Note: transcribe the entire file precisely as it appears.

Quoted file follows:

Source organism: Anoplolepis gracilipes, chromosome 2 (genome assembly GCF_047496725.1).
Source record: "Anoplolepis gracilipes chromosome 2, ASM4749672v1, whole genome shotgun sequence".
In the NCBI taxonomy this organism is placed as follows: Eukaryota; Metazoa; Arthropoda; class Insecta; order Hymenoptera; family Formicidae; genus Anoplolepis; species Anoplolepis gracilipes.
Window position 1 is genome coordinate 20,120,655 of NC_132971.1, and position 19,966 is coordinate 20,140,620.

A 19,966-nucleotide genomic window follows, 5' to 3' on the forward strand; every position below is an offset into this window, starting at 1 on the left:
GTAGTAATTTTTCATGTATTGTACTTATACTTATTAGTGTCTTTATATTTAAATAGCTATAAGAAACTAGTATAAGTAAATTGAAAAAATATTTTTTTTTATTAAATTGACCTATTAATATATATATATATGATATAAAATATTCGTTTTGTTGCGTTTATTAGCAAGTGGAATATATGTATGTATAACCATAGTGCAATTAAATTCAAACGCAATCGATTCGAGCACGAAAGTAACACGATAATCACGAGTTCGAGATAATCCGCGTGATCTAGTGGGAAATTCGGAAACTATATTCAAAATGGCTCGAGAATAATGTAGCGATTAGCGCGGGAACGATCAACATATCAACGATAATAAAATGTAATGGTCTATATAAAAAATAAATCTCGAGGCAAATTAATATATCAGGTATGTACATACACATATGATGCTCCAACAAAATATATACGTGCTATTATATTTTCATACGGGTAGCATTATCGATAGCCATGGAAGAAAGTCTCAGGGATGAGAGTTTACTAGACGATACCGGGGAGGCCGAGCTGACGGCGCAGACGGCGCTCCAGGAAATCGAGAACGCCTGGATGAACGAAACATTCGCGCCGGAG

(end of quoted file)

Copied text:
Source organism: Anoplolepis gracilipes, chromosome 2 (genome assembly GCF_047496725.1).
Source record: "Anoplolepis gracilipes chromosome 2, ASM4749672v1, whole genome shotgun sequence".
In the NCBI taxonomy this organism is placed as follows: Eukaryota; Metazoa; Arthropoda; class Insecta; order Hymenoptera; family Formicidae; genus Anoplolepis; species Anoplolepis gracilipes.
Window position 1 is genome coordinate 20,120,655 of NC_132971.1, and position 19,966 is coordinate 20,140,620.

A 19,966-nucleotide genomic window follows, 5' to 3' on the forward strand; every position below is an offset into this window, starting at 1 on the left:
GTAGTAATTTTTCATGTATTGTACTTATACTTATTAGTGTCTTTATATTTAAATAGCTATAAGAAACTAGTATAAGTAAATTGAAAAAATATTTTTTTTTATTAAATTGACCTATTAATATATATATATATGATATAAAATATTCGTTTTGTTGCGTTTATTAGCAAGTGGAATATATGTATGTATAACCATAGTGCAATTAAATTCAAACGCAATCGATTCGAGCACGAAAGTAACACGATAATCACGAGTTCGAGATAATCCGCGTGATCTAGTGGGAAATTCGGAAACTATATTCAAAATGGCTCGAGAATAATGTAGCGATTAGCGCGGGAACGATCAACATATCAACGATAATAAAATGTAATGGTCTATATAAAAAATAAATCTCGAGGCAAATTAATATATCAGGTATGTACATACACATATGATGCTCCAACAAAATATATACGTGCTATTATATTTTCATACGGGTAGCATTATCGATAGCCATGGAAGAAAGTCTCAGGGATGAGAGTTTACTAGACGATACCGGGGAGGCCGAGCTGACGGCGCAGACGGCGCTCCAGGAAATCGAGAACGCCTGGATGAACGAAACATTCGCGCCGGAG